Hamburg births the burger… or does it?



Vintage hamburger concessions at the Erie County Fair

Photos and scans courtesy of Marty Biniasz

 

Hamburg and the birth of the hamburger from Buffalo Spree magazine on Vimeo.

 

County fairs have always been shrouded in the intrigue that comes with intermittent, itinerant attractions. Hamburg’s Erie County Fair, with its sprawling racetrack, raucous midway, and intoxicatingly fragrant food alley is no exception. Dogged dedication to culinary ingenuity has characterized the fair since its inception. In 1885, one of those innovations was the hamburger. 

 

Marty Biniasz, brand marketing and general information cache for the Erie County Agricultural Society, called the story of the first hamburger at the fair “the tradition and legend we love to embrace.

 

“There’s no ‘smoking gun,’” he adds. “But what we do know is, for over 100 years, a lot of food innovations in Western New York have come from the fair. Fairs have always introduced new tastes, because they’re a mixing pot of people, of the foods they bring with them.”

 

In 1885, brothers Frank and Charles Menches from near Akron, Ohio, were serving pork sausage at the Erie County Fair, cooked over a wood fire. Pork was something of a delicacy at the time, so these sandwiches were a hot item. When their stand ran out of pork, the brothers went to a local butcher to find some more. Since it was late in the day, the butcher was not able to slaughter an entire pig, so the Menches purchased ground beef instead, which was considered an inferior meat at the time. They made the beef into patties and cooked them over a wood fire. 

 

The sandwich was a hit. When asked what he planned to call it, Charles Menches looked up at a “Hamburg Fairgrounds” sign and said, “Well, the hamburger, of course!”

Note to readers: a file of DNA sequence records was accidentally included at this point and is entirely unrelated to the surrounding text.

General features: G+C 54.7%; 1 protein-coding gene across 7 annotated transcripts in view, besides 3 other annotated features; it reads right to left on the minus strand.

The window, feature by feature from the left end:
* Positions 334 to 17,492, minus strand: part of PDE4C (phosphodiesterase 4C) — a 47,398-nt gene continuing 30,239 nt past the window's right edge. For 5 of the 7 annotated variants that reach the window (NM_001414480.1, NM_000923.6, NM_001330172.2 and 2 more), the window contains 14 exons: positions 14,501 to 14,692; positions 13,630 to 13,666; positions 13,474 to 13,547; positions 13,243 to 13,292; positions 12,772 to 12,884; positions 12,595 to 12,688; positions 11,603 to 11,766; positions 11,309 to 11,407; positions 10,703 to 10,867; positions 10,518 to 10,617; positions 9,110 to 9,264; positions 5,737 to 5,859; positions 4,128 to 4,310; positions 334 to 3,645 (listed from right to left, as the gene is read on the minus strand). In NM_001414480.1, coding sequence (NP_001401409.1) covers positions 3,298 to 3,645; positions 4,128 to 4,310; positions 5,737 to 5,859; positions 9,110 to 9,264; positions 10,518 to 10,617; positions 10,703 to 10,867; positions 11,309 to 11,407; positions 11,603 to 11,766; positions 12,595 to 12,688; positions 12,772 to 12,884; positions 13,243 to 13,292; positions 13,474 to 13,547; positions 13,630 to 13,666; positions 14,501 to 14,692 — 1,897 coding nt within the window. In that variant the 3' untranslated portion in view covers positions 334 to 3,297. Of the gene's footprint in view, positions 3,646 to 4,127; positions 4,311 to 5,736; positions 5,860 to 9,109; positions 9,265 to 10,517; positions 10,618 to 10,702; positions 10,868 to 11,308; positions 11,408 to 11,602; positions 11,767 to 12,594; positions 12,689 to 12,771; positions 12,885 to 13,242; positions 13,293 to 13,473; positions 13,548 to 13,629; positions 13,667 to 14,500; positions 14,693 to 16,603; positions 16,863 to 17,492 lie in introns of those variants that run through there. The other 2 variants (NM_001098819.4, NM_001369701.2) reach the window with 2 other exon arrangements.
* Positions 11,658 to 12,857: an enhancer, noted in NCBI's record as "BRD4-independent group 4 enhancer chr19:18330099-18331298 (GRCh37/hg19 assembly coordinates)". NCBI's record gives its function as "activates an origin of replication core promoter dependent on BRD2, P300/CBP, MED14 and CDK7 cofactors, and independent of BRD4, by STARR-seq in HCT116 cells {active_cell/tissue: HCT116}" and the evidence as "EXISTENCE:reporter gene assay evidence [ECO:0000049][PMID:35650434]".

After that, as historical author Chris Carosa put it, “Word got around among the carnies. Everyone wanted to know what it was. When you have a hit, you want it ready for the next fair, so you can profit off that innovation.”

 

Carosa would know; he wrote a book about working at his family’s pizza stand at the fair, A Pizza the Action: Everything I Ever Learned About Business I Learned by Working in a Pizza Stand at the Erie County Fair. Carosa is currently researching the hamburger’s origin story for his next book and thinks that the carnival circuit’s inherent peculiarities gave rise to the conflicting accounts about where the famous sandwich really started; several competing origin stories support that theory. Charles Nagreen claims to have invented the burger at the Wisconsin State Fair in 1885. Fletcher Davis from Athens, Texas, said he invented the burger at the World’s Fair in St. Louis in 1904. 

 

Photo from a 1980 article about the invention of the burger (shown: Earl W. Henry, president; and Paul C. Laing, secretary, ECF)

 

The one non-carny in the crowd of claimants is Louis Lassen, founder of Louis’s Lunch in New Haven, Connecticut, who claimed he created the sandwich in 1900 for a customer who was on the run and wanted a quick fix. He stuck some trimmings between some toast, and his take on the burger was born.

 

“The earliest claim is in 1885, the Menches brothers,” Carosa stresses. The fair at which the Menches claim the burger was invented would have been about six weeks earlier than the Wisconsin State Fair that same year. Like the burger’s story itself, how Carosa got into it is all happenstance. His interest in the story arose from a research paper he wrote in college about his hometown of Hamburg. He found Buffalo Express newspaper from the 1880s announcing the sandwich’s creation and cited it in his paper. Decades later, when researching his book 50 Hidden Gems of Greater Western New York, he went searching for that same article, to back up included hamburger claims. He discovered that it had been expunged from the records, thrown out during a cleaning of the stacks.